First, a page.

2G case: Govt withdraws review petition from SC
In a sudden move, the government on Tuesday decided to withdraw its petition seeking review of the Supreme Court’s verdict cancelling 122 2G spectrum licenses granted to various telecom companies during A Raja’s tenure as telecom minister. Bhadra Sinha reports.delhi Updated: May 09, 2012 00:15 IST
In a sudden move, the government on Tuesday decided to withdraw its petition seeking review of the Supreme Court’s verdict cancelling 122 2G spectrum licenses granted to various telecom companies during A Raja’s tenure as telecom minister.
Two days before the scheduled hearing of the petition by a special bench of justice GS SInghvi and justice KS Radhakrishnan on the limited question of auctioning of natural resources, the telecom department circulated a letter informing the withdrawal.
The bench had on April 13 issued notices to Janata Party chief Subramanian Swamy and Centre for Public Interest Litigation on limited issues raised in the review petition.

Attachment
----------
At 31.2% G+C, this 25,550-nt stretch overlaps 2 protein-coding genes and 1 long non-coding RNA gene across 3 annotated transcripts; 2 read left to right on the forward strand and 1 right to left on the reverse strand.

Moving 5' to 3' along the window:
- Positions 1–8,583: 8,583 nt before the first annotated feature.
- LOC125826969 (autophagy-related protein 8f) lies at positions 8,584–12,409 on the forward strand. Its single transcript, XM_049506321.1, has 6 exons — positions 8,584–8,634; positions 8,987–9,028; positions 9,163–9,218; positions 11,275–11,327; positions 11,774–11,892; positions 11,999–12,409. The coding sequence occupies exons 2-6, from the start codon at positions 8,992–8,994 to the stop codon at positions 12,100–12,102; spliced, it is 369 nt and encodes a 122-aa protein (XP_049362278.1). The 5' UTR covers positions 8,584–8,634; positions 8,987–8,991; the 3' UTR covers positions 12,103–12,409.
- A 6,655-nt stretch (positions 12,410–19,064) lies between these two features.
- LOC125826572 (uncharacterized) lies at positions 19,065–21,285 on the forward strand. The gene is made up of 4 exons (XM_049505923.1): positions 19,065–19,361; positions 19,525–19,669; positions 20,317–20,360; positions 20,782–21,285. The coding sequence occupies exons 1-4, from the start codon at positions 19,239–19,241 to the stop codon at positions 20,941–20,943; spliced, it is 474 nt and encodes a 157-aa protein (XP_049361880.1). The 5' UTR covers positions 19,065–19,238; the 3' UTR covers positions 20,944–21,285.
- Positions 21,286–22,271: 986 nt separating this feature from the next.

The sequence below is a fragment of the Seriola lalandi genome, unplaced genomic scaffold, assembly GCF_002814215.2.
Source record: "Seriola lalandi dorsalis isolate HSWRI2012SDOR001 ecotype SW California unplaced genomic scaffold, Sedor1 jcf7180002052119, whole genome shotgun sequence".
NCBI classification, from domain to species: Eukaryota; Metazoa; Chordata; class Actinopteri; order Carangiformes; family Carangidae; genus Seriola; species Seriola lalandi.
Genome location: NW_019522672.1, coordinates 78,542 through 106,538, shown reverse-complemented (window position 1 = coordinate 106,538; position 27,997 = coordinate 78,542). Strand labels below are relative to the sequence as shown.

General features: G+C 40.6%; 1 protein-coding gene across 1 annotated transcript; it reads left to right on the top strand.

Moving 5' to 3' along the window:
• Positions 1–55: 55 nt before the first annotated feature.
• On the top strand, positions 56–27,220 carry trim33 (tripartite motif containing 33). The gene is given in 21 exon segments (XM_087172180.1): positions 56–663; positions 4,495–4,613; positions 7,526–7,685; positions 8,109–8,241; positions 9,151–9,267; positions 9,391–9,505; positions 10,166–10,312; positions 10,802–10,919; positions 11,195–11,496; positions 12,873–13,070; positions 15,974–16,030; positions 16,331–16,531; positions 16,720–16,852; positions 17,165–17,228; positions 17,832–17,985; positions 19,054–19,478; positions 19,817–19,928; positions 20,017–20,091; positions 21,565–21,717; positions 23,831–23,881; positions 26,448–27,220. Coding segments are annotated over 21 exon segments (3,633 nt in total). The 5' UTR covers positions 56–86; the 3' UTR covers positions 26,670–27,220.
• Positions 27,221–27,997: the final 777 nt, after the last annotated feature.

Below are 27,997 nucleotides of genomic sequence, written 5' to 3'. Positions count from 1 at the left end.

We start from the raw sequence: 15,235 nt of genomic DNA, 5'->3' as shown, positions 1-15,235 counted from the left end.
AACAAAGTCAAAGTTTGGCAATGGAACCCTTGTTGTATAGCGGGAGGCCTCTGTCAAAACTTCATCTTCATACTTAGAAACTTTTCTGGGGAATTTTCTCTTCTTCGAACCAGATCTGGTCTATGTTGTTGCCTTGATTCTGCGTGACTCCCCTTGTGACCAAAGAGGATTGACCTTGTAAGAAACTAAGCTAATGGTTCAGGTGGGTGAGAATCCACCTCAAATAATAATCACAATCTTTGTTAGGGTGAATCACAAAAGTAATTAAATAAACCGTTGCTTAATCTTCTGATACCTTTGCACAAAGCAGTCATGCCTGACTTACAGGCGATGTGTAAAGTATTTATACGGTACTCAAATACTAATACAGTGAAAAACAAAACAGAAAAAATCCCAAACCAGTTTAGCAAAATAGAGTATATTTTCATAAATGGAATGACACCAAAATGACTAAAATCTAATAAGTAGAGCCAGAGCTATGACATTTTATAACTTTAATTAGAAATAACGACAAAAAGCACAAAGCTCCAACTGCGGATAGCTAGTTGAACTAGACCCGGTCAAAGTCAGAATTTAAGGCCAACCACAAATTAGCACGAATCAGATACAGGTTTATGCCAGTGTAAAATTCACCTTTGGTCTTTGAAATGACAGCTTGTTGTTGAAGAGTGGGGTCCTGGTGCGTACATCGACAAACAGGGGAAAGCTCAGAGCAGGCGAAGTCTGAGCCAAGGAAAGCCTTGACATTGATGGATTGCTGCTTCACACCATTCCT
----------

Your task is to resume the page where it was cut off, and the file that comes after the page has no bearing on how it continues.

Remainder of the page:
“In view of the fact that only limited notice has been issued, the petitioners do not want to press the review petition and will be praying for withdrawal,” the letter filed by the departments’ advocate DS Mahra stated.
The letter mentioned that it was being circulated to avoid disruption of benches, as the Chief Justice of India would have convened the special bench for the hearing.
However, government sources said the review was withdrawn in wake of a Presidential reference pending before SC. The reference has raised similar questions that were part of the review petition.
Cancelling the 122 licenses, a bench then comprising Justice GS Singhvi and Justice AK Ganguly (since retired) had said the government must auction all national resources and not follow the first come first serve policy as it did in 2G spectrum in 2008.
Though the government had sought review on the ground that the verdict got into policy-making, a newly constituted bench of Justice GS Singhvi and Justice KS Radhakrishnan had on April 13 issued notice on Centre’s request to clarify whether all natural resources should be auctioned, as stated in the February judgment.
The government had also said the SC order upset a level-playing field and adversely affected competition. It justified the first-come-first-served policy in allotting telecom licences and as contended that an auction would will hit promotion of tele-density in rural and semi-urban areas of the country.